The street dogs I saw in Ecuador have made a lasting impression on me, and I still have so many questions about them. For example, why, in spite of the fact that there are so many dogs, did I never see even a hint of aggression directed towards humans or other dogs? How old do these dogs live to be? And, isn’t it intriguing that dogs existing on such an inconsistent and completely unbalanced diet appear so thrifty? What happens when these dogs become infirmed or a female gets into trouble delivering her pups? Are they left to suffer and die, or are they somehow humanely put to sleep? Hmmm, something tells me I will need to return to Latin America and learn more about the street dogs living there!

Have you ever observed a “street dog” phenomenon during your travels?

Best wishes,

Nancy Kay, DVM

Diplomate, American College of Veterinary Internal Medicine
Author of Speaking for Spot: Be the Advocate Your Dog Needs to Live a Happy, Healthy, Longer Life
Author of Your Dog’s Best Health: A Dozen Reasonable Things to Expect From Your Vet
Recipient, Leo K. Bustad Companion Animal Veterinarian of the Year Award
Recipient, American Animal Hospital Association Animal Welfare and Humane Ethics Award
Recipient, Dog Writers Association of America Award for Best Blog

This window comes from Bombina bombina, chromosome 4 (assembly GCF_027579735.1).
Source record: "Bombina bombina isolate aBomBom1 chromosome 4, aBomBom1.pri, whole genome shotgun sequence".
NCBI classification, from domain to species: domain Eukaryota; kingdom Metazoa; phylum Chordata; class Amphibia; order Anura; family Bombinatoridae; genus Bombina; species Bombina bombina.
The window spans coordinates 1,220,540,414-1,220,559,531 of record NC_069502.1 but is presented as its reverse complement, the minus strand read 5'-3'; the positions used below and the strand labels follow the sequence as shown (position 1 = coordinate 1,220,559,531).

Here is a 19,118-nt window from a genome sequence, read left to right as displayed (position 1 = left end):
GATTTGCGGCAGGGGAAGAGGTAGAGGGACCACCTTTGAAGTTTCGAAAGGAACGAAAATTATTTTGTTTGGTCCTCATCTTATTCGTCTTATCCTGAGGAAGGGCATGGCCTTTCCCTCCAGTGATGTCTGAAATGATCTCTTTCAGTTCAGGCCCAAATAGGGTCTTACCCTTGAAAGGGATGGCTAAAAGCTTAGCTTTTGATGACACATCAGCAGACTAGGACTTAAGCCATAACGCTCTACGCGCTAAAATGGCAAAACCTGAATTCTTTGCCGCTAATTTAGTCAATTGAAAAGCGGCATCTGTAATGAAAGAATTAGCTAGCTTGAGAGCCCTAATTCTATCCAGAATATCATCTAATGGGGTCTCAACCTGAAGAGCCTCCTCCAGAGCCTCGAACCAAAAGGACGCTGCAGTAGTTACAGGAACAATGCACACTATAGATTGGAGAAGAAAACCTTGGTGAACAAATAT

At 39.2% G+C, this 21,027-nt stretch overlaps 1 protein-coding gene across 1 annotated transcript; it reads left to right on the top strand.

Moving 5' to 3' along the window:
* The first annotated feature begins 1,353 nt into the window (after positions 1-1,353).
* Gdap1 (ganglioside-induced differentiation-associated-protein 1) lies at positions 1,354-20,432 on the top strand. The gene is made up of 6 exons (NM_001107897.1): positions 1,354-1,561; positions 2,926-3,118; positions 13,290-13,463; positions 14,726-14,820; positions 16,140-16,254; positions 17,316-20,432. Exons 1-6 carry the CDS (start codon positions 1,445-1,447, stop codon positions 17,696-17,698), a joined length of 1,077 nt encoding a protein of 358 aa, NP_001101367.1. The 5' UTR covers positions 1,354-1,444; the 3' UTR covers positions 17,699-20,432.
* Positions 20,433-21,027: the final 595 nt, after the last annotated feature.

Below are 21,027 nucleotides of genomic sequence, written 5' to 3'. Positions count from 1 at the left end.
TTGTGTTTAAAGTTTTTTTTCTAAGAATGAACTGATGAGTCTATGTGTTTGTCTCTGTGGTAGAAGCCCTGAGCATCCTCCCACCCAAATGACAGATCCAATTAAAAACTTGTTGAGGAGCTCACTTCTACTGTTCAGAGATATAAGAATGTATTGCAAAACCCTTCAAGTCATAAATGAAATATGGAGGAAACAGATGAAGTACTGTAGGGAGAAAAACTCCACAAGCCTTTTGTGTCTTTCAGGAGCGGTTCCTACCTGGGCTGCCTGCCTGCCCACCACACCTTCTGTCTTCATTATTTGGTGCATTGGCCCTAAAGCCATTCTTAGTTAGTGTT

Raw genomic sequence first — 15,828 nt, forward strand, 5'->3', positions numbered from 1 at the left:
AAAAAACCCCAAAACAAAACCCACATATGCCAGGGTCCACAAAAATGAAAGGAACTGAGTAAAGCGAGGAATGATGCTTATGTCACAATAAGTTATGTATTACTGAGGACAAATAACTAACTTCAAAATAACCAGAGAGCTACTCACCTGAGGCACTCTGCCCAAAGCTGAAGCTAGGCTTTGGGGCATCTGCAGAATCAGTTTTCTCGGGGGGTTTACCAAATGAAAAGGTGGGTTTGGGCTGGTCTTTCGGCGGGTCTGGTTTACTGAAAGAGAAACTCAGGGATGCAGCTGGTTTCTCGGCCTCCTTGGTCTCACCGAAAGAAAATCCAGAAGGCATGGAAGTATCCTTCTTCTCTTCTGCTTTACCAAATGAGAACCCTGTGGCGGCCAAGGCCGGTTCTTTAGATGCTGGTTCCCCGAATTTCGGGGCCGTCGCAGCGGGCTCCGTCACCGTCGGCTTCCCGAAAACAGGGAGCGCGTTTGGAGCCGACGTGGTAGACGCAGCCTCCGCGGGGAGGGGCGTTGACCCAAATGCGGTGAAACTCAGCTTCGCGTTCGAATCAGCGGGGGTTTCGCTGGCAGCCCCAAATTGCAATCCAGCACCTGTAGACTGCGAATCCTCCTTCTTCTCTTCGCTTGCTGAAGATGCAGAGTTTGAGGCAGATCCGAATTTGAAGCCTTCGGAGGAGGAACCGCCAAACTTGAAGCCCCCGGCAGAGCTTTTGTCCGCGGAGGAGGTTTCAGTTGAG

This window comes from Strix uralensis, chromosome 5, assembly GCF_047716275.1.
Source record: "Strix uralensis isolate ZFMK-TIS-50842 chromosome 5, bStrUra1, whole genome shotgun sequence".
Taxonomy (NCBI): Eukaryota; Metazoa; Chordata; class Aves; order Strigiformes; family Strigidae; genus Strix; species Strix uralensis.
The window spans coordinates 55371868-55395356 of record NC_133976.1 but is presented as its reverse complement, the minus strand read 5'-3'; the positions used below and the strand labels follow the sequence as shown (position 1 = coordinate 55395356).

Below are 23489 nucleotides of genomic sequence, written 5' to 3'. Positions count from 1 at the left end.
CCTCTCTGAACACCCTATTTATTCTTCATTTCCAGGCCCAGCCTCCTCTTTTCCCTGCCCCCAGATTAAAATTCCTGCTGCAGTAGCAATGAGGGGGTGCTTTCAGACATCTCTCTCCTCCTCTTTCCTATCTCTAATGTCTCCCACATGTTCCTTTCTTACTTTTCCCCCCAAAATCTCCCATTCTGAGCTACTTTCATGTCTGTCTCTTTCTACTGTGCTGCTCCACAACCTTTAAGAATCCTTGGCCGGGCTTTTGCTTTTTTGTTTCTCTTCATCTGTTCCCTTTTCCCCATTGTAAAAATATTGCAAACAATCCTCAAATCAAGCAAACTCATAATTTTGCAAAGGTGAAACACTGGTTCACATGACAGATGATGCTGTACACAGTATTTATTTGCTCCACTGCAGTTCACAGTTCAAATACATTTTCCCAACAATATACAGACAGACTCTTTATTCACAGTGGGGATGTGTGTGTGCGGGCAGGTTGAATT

Recipient, Eukanuba Canine Health Award
Recipient, AKC Club Publication Excellence Award
Become a Fan of Speaking for Spot on Facebook

Please visit http://www.speakingforspot.com to read excerpts from Speaking for Spot and Your Dog’s Best Health.   There you will also find “Advocacy Aids”- helpful health forms you can download and use for your own dog, and a collection of published articles on advocating for your pet’s health. Speaking for Spot and Your Dog’s Best Health are available at www.speakingforspot.com, Amazon.com, local bookstores, and your favorite online book seller.

Get Tough Against Dog Fighting

Photo Credit: Dougmccoh, :Pitbull terrierThe ASPCA has teamed up with The Dodo to call attention to the inadequate sentencing of those involved in dog fighting. As it currently stands, federal sentencing guidelines categorize animal fighting as merely a “gambling offense” associated with a prison sentence of six to twelve months. Those convicted of dog fighting are typically sentenced to a jail term of only six months, and approximately half of these offenders end up on probation and serve no jail time whatsoever. In my opinion, such sentencing is ridiculously lenient.

In April, the United States Sentencing Commission is scheduled to reevaluate their sentencing guidelines for criminals accused of dog fighting. They will be accepting public opinion on this matter until March 21.